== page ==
The Vereenigde Oost-Indische Compagnie (VOC), or the United East India Company, was not only the first multinational corporation to exist, but also probably the largest corporation in size in history. The company existed for almost 200 years, from its founding in 1602, when the States-General of the Netherlands granted it a 21-year monopoly over Dutch operations in Asia, until its demise in 1796. During those two centuries, the VOC sent almost a million people to Asia, more than the rest of Europe combined. It commanded almost 5,000 ships and enjoyed huge profits from its spice trade. The VOC was larger than some countries. In part, because of the VOC, Amsterdam remained the financial center of capitalism for two centuries. Not only did the VOC transform the world, but it transformed financial markets as well.


The United East India Company Takes Over Asian Trade

The foundations of the VOC were laid when the Dutch began to challenge the Portuguese monopoly in East Asia in the 1590s. These ventures were quite successful. Some ships returned a 400 percent profit, and investors wanted more. Before the establishment of the VOC in 1602, individual ships were funded by merchants as limited partnerships that ceased to exist when the ships returned. Merchants would invest in several ships at a time so that if one failed to return, they weren’t wiped out. The establishment of the VOC allowed hundreds of ships to be funded simultaneously by hundreds of investors to minimize risk.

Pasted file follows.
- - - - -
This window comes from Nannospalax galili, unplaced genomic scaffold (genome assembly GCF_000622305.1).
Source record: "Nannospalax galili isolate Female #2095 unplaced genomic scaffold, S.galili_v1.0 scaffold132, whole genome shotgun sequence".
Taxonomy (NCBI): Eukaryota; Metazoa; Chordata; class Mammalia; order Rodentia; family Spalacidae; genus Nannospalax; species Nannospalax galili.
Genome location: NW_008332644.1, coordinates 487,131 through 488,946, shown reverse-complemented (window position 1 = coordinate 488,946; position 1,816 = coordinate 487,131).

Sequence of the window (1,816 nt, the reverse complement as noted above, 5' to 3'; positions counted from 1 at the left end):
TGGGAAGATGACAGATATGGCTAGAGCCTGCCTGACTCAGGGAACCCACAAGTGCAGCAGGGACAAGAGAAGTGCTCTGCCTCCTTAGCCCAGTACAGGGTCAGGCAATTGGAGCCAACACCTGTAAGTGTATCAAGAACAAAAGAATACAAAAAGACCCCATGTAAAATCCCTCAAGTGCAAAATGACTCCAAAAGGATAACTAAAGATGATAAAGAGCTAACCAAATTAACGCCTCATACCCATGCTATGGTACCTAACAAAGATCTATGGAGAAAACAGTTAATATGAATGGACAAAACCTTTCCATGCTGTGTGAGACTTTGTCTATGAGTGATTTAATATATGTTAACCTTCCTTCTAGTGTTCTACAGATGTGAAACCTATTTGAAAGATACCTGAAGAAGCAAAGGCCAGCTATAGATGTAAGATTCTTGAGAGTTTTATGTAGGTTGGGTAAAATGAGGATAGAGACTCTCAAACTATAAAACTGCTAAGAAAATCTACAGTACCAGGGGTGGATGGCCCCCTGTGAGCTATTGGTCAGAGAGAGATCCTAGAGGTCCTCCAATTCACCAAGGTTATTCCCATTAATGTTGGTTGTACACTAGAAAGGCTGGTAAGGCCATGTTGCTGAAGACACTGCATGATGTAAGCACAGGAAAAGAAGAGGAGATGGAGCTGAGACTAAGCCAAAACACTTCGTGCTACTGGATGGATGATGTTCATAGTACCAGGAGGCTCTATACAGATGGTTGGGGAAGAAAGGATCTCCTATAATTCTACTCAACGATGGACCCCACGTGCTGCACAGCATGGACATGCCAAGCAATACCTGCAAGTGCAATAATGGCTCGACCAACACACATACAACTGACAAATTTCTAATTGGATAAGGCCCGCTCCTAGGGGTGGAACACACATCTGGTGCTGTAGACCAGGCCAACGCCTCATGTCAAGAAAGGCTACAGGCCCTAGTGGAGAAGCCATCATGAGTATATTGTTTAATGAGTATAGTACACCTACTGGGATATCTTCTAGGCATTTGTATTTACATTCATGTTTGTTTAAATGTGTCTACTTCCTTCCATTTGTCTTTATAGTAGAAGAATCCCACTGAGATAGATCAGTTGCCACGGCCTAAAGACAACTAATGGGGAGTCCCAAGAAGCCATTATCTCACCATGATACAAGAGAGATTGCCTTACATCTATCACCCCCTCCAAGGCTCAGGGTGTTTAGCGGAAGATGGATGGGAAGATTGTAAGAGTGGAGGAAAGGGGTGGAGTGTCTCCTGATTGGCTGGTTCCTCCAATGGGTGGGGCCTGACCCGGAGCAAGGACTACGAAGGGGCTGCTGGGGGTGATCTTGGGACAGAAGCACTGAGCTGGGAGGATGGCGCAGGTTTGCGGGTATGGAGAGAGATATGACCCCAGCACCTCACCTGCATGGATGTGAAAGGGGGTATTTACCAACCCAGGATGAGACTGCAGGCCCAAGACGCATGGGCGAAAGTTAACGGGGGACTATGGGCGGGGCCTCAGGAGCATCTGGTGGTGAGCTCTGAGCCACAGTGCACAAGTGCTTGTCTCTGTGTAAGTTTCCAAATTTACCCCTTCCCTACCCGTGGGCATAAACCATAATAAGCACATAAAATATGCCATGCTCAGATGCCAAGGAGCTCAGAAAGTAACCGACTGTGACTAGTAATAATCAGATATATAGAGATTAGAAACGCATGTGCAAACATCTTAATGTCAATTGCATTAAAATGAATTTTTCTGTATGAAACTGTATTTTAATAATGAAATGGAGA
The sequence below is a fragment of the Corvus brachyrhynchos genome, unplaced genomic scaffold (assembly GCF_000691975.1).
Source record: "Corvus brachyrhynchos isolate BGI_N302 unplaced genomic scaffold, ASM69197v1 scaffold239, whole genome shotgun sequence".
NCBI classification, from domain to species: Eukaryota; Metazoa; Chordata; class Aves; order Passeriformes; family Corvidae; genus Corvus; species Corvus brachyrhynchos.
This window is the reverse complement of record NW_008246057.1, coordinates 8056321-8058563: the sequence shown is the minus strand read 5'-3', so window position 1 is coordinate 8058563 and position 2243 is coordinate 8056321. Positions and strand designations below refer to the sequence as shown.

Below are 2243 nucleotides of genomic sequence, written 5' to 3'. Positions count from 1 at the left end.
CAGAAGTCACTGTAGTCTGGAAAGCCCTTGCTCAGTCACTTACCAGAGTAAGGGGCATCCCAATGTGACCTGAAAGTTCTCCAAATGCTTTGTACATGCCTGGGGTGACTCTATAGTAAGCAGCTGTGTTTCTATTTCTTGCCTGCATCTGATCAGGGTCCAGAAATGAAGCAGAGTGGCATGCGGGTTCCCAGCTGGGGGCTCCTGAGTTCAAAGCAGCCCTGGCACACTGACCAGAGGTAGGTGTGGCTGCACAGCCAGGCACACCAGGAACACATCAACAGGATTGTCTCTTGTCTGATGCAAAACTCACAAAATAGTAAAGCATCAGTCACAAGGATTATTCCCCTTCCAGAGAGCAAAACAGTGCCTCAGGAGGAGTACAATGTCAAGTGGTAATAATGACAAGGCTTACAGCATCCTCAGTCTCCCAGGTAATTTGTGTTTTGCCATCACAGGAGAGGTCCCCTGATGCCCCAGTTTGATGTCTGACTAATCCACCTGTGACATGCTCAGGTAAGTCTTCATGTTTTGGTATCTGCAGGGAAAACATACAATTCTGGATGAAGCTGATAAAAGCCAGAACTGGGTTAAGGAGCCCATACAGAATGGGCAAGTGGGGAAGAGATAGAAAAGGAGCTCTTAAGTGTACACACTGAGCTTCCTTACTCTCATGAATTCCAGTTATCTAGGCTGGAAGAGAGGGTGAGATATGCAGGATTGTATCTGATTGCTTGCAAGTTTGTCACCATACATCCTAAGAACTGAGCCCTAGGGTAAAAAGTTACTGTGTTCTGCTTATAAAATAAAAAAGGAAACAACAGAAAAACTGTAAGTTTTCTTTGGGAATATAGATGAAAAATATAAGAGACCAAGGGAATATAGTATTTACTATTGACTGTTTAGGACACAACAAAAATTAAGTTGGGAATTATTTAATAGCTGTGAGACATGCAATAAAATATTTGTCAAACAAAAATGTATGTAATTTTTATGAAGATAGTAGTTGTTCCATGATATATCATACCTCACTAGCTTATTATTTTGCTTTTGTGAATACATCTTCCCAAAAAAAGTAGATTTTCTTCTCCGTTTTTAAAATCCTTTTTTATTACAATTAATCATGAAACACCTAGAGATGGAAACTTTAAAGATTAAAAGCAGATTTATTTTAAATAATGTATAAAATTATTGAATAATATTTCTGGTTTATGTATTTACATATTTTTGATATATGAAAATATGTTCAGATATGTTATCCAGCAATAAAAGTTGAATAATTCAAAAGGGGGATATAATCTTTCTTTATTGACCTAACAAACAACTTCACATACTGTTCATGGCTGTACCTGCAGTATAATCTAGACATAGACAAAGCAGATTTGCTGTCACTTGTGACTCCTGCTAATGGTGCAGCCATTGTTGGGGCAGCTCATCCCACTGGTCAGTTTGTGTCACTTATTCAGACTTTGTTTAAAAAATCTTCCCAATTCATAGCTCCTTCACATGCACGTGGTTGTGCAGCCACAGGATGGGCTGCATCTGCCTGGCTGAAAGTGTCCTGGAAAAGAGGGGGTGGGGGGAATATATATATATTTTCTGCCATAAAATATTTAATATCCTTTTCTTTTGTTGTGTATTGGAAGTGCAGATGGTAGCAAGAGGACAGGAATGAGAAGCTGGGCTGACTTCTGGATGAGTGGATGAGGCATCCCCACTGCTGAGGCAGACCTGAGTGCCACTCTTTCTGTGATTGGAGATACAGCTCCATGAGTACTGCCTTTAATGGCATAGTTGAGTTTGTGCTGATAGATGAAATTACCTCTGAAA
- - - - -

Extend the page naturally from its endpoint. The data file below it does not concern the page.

The English founded the East India Company in 1600, and the Dutch followed in 1602 by founding the Vereenigde Oost-Indische Compagnie. The charter of the new company empowered it to build forts, maintain armies, and conclude treaties with Asian rulers. The VOC was the original military-industrial complex.

The VOC quickly spread throughout Asia. Not only did the VOC establish itself in Jakarta and the rest of the Dutch East Indies (now Indonesia), but it established itself in Japan, being the only foreign company allowed to trade in Japan. The company traded along the Malabar Coast in India, removing the Portuguese, traded in Sri Lanka, at the Cape of Good Hope in South Africa, and throughout Asia. The company was highly successful until the 1670s when the VOC lost its post in Taiwan and faced more competition from the English and other colonial powers. Profits continued, but the VOC had to switch to traded goods with lower margins. They were able to do this because interest rates had fallen during the 1600s.